as shared by University of Texas Marine Science Institute
PORT ARANSAS – Just imagine being in the water when it's this cold outside. The recent freezing temperatures are causing many sea turtles in the bays to become stunned by the cold. The Amos Rehabilitation Keep (ARK) at The University of Texas Marine Science Institute has rescued and is currently rehabilitating close to 250 cold stunned sea turtles. The staff at the ARK has been working tirelessly to facilitate renovations of the facilities after the destruction from Hurricane Harvey. We were planning to open the ARK today and it was fortunate timing for the cold stunned turtles.
Sea turtles are cold‐blooded reptiles and require warm temperature to stay alive. When the water dips below 60 degrees Fahrenheit, turtles start to get in trouble and can have decreased heart rate, circulation, and exhibit lethargy followed by shock, pneumonia and possible death. Water temperature that reaches 50 degrees Fahrenheit are almost always fatal. The Gulf of Mexico water has been getting warmer over the years, which is usually good news for sea turtles because they don't have to migrate and can stay here year‐round to feed on abundant algae and invertebrates found on the Packery and Port Aransas jetties. This however is a double‐edged sword, turtles can also be trapped when the temperature drops, leaving them stunned by the cold and risking death.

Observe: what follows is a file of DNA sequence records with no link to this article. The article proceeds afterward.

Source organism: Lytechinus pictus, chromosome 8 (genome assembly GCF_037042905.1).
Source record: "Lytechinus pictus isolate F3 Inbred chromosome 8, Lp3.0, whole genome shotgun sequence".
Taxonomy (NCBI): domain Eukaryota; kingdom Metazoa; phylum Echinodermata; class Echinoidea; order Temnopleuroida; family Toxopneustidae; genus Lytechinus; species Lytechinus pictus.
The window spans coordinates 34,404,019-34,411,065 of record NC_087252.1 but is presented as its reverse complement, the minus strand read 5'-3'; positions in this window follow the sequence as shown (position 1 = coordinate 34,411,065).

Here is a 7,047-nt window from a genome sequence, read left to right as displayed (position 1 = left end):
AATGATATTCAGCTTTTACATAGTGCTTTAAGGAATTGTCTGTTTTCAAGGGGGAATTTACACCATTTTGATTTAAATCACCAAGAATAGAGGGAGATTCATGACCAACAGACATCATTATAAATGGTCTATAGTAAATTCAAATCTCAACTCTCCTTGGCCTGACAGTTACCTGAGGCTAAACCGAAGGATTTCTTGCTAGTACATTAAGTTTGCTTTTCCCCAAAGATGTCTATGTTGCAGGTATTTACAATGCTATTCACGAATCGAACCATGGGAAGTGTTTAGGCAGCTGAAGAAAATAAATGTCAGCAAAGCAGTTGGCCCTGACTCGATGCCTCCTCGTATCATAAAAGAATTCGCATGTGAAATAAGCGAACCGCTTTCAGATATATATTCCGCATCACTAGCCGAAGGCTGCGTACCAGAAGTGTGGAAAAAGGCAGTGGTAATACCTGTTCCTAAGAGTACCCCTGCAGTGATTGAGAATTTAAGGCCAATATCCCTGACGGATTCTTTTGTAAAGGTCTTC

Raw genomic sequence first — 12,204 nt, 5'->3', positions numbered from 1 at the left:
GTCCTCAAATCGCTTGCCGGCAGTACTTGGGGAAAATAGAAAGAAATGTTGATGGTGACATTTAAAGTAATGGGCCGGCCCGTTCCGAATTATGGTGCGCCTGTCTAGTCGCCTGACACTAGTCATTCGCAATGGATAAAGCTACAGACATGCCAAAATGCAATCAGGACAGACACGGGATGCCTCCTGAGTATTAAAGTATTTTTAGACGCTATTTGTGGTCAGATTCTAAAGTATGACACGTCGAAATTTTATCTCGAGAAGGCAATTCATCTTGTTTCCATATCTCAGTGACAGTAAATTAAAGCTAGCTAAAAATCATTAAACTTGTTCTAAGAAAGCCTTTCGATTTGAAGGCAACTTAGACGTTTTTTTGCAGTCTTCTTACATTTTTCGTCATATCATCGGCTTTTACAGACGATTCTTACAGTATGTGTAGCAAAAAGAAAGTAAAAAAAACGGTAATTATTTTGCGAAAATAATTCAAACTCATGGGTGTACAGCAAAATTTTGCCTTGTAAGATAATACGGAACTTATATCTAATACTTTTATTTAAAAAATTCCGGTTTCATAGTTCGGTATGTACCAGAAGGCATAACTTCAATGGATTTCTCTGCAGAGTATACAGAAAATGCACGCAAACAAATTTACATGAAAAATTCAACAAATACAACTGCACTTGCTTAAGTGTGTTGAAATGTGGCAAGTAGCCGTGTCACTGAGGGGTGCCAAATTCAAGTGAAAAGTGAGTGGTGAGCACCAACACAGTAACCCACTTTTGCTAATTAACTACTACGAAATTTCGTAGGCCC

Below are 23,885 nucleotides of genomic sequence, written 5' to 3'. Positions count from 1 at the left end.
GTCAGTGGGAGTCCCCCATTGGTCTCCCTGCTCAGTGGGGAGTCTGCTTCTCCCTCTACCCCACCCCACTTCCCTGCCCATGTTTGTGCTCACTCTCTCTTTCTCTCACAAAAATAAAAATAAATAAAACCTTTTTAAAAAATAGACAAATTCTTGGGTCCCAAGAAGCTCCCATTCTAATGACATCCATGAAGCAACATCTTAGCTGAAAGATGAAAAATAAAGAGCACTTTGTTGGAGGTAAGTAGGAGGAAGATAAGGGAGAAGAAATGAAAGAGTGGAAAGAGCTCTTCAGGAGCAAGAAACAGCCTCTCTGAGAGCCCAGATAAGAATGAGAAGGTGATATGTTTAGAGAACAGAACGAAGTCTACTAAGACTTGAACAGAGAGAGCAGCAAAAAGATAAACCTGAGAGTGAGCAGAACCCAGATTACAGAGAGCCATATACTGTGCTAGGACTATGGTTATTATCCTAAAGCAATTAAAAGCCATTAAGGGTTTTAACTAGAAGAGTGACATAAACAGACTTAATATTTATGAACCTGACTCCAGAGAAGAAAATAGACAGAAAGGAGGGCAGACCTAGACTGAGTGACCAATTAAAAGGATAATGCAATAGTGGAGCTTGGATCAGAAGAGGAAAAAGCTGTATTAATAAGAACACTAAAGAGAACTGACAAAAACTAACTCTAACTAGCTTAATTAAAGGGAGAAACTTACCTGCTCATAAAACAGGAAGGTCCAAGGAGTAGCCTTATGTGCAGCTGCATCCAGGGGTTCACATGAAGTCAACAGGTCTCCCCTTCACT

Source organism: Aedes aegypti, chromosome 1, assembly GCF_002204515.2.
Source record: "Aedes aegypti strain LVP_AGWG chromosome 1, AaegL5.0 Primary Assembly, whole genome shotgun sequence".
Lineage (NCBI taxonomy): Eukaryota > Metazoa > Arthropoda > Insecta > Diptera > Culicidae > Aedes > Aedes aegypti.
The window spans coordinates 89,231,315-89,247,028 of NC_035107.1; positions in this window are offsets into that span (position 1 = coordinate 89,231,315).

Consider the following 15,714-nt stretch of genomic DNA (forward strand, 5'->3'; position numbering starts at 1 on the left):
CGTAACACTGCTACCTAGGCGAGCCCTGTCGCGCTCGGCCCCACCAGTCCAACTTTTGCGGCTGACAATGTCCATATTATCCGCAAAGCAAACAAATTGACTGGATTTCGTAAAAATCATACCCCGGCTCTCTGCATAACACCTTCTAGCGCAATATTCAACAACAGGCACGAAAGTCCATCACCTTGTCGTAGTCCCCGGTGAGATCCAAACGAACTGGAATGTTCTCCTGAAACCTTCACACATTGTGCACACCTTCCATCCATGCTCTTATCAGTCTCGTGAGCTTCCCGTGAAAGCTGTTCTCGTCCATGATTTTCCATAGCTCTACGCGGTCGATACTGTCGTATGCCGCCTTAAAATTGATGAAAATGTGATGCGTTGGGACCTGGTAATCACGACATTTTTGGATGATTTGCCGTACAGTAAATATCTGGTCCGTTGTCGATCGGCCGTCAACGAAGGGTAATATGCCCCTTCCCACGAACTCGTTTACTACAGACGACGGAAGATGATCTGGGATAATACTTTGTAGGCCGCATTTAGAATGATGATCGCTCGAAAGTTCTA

The ARK along with the Padre Island NS Division of Sea Turtle Science & Recovery, Texas Parks and Wildlife Department, SeaWorld, Texas State Aquarium, Texas Sealife Center, Mission-Aransas Reserve, and the hundreds of volunteers braving the cold weather have been essential in saving many of these endangered sea turtles. The turtles are taking up all the available space that there is to offer with several turtles per kiddie pool. The ARK will house and rehabilitate these turtles until their internal temperatures rise and are able to be released back to the Gulf of Mexico.
We wish to extend a sincere thank you to all of the volunteers and our partners who have helped collect and transport sea turtles during the freezing and difficult conditions.